Friday, 6 September 2013

Rosslyn Chappel. Not your grandad's Holy Grail

Just seven miles and a long bus ride from the centre of Edinburgh Rosslyn Chapel has been associated with the Templars and Freemasons, part of Dan Brown's Da Vinci Code was set there and it pops up in Ian Rankin's Rebus novel Set in Darkness. The temple is said to house secrets and There is on record a letter from Mary Queen of Scots sent to the Edinburgh City hierarchy that promises never to reveal the secret that she was shown at Rosslyn [1].

Rosslyn Chapel Timeline

In 1446 William Sinclair, the first Earl of Caithness, got Papal Permission to found a chapel here and an endowment was set up to pay for the upkeep of the staff for ever. He had cottages for the workmen built and started building the chapel 10 years later following standard medieval plans. It was intended to be cruciform but after the founder died in 1484 work ceased after the choir was built. In 1571 as part of the reformation the Endowments were seized and the altars destroyed in 1592. in 1650 Cromwell took the castle and used the chapel as a stable. In 1726 James Sinclair made an effort to repair the chapel. By the late 18th century the chapel became a magnet for poets and artists. In 1830 Dorothy Wordsworth declared the chapel was beautiful and in 1842 Queen Victoria said she wanted it preserved for the country. In 1862 it was reconsecrated as a protestant church and conservation work began in the 1950s. In 2003 Dan Brown's Da Vinci Code sparked an interest in the chapel and the mysteries or “mysteries” associated with it.

The Apprentice Pillar
There are three pillars in the chapel originally called the Earl's Pillar, the Shekinah ( meaning the dwelling of god [2] ) and the Princes Pillar. Since the late Georgian Period they have been known as the Master Pillar, the Journeyman Pillar and the Apprentice pillar, allegedly so called because, in an 18th century legend it was carved by an apprentice who surpassed his master and was killed by the master in a fit of rage. It is also called the Princes Pillar in An Account of the Chapel of Rosslyn published in 1778. Its general form was described by one architect as that of a bunch of sausages.

Henning Klovekorn suggested the pillar represents the Norse World Tree Yggdrasil, citing the carved foliage at the top of the tree, the dragons at the base, similar to the dragon Nidhogg who gnaws at the root of the world tree and other references to Celtic and Norse mythology. It may also be a symbolic representation of a generic world tree that appears in mythology other than that of the Scandinavian countries, but these are speculative theories, possibly untestable, and do not explain why the Apprentice pillar rather then one of the two other pillars was chosen for this role: if it was.

The Green Man
The Green Man is a type of sculpture found in various places in Europe, of a human head with greenery all over it , sometimes growing out of its mouth. They are believed to be a pre-christian symbol of fertility and renewal. The one shown in Wikipedia's Rosslyn Chapel page differs from most in having an appearance of malevolence and being more like a demon with a gag in its mouth. There are over 110 Green Man carvings in the Chapel so at the very least, it was a popular theme with the masons who carved it.

Another possible explanation for the Green Man in the Chapel is related to the Celtic cult of the head, with the head being a guardian of the building, just as the head of the god Bran is allegedly buried under the Tower of London protecting the country from invasion.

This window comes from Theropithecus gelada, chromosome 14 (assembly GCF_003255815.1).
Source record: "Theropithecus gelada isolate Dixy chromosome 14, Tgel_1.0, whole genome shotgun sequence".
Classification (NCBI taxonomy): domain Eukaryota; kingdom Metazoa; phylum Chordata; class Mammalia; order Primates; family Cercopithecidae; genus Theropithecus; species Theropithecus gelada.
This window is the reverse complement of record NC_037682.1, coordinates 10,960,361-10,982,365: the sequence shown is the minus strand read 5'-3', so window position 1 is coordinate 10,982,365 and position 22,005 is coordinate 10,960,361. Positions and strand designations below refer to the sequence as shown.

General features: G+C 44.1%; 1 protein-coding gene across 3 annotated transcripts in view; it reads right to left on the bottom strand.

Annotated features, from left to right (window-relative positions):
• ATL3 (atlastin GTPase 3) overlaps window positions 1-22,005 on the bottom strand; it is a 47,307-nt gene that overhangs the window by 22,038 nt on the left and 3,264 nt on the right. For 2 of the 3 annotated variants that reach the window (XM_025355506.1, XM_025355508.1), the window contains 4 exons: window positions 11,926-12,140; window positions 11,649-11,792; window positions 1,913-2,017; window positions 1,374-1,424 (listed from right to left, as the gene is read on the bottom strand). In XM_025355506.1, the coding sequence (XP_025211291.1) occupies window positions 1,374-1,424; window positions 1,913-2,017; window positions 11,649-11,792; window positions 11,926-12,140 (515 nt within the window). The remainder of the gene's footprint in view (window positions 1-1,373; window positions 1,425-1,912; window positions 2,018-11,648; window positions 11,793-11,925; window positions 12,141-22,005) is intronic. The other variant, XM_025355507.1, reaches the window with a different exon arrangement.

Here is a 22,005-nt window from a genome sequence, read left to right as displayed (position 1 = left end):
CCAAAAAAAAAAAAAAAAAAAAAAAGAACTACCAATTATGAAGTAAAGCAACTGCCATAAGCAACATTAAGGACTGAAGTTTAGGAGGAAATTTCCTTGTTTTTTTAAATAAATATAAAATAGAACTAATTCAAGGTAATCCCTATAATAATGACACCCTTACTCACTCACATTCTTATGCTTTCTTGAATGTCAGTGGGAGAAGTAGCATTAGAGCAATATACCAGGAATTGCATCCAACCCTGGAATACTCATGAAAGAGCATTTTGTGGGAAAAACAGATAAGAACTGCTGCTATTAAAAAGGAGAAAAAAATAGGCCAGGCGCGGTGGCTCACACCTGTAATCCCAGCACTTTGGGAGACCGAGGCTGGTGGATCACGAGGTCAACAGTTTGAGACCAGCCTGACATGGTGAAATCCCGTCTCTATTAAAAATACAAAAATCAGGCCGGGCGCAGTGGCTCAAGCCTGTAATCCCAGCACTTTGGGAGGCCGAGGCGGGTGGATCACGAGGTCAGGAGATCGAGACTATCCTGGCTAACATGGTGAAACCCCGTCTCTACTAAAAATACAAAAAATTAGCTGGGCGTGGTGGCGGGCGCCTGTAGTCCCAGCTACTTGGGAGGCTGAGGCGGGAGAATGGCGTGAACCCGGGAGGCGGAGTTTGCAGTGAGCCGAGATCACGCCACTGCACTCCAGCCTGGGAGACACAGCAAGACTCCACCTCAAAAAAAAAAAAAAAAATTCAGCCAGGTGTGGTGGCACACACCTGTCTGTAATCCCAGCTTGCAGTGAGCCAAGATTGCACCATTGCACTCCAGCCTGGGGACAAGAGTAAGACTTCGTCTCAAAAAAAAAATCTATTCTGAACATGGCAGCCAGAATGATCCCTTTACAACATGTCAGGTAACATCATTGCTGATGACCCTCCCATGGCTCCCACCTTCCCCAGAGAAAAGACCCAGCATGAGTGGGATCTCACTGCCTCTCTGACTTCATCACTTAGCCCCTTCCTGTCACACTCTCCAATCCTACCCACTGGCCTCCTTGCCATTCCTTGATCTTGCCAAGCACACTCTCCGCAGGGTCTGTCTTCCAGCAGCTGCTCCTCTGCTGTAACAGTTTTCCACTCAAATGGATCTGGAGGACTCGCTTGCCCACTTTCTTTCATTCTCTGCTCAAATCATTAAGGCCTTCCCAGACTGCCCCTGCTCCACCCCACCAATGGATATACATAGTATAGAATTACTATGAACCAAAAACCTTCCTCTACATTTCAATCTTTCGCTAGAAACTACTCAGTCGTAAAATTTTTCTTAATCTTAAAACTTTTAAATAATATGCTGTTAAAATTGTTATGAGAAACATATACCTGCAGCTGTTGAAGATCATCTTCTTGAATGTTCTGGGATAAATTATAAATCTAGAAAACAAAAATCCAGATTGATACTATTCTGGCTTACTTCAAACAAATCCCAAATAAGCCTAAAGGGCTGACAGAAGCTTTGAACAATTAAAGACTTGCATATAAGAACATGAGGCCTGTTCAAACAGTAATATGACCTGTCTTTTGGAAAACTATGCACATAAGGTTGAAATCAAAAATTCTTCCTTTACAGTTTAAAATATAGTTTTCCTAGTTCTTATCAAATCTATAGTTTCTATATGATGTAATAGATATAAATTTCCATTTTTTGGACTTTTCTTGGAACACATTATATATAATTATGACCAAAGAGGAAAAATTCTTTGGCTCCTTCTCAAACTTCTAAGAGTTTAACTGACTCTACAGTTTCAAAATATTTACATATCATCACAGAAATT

The Beehive
Jackdaws nesting in the rooftop pinnacles made them unstable (I think I don't want to know) and the pinnacles had to be dismantled brick by brick for renovation. During this work in 2010 an abandoned chamber made especially to harbour bees was discovered and sent to local beekeepers to identify.

Bees play a role in many mythologies and in folklore. In Ancient Greece Apollo gave Hermes the Bee maidens, who sometimes prophesied true and sometimes false. In British Folklore it was a custom to tell the bees when the master of the house died, and in Finland a bee plays a role in the Kalevala [3] and the Bible tells the tale of Samson killing a lion then finding bees breeding in the carcase.

The appearance of the bees in ancient myths suggests the chamber may have been carved for mystical or magical reasons and its very existence may have been deliberately hidden from those paying for the building of the Chapel. It seems not to have been intended as a source of honey and the bees entered through a hole in a carved flower. The reason for building it may never be known, bit it ins interesting that, according to Henessy.

There is a strong cultural link between secret societies such as the Templars and Masons and the ancient insectoid ET's.
For example one of the symbols of the Merovingian bloodline, of the secret Templar families is the golden bee. The Order of the Golden Bee was patronised by both Napoleon and the Earl of Rosslyn. It's also true that little ET's such as Kobolds can be found on Templar tapestries.
The beehive is also featured in many Masonic illustrations.

While Hennesy's work refers to a lot of interesting facts and anecdotes and must be treated with caution, the snippet on the Order of the Golden Bee is..... interesting.

Modern Mythology

Hennessy [1] notes that Rosslyn Castle and Chapel are only a mile from Hawthornden Castle, now owned by Heinz Foods and linked to the chapel by a tunnel. He notes the Hawthorn is, in Celtic lands, symbolic of the Fairy folk, who often live underground. There is a 19th Century legend of a Piper who was sent down a tunnel at Rosslyn Castle and played his pipes as he walked. The pipes suddenly fell silent and he was never seen again. This sort of legend is not uncommon and in most cases, when investigated, the tunnels in question were found to go only a few yards.

The Chapel is popularly linked to the Templars, who were dissolved about 100 years before the Chapel was built and the Masons, who did not exist till about 200 years later. There is no proven link between the Chapel and the Masons, though the Sinclairs later became the Grandmasters of Scottish Masonry

Moving to the present day Hennessy catalogues a lot of data to bolster his theory that the area is a hive (bees again) of activity for insectoid aliens living in the caverns under the Lothians. What you make of his theory is up to you but the stories he recounts are interesting though open to other interpretations.

The Wrap
Even if you discount the mythical aura that has built up round the Chapel the architecture and symbolism of the carvings is fascinating and the building is well worth a visit. It is a fairly long bus ride from the city centre and the last bus back is around 8pm on a week day and earlier at Weekends: it may not run at all on a Sunday by the time you read this. Check the times of the last buses back when planning your visit. It is easer to reach by car from Badjao Bed and Breakfast.

[1] Turning the tide: Andrew Hennesey.

[2] The Shekhinah

[3] Bee Myth and Legend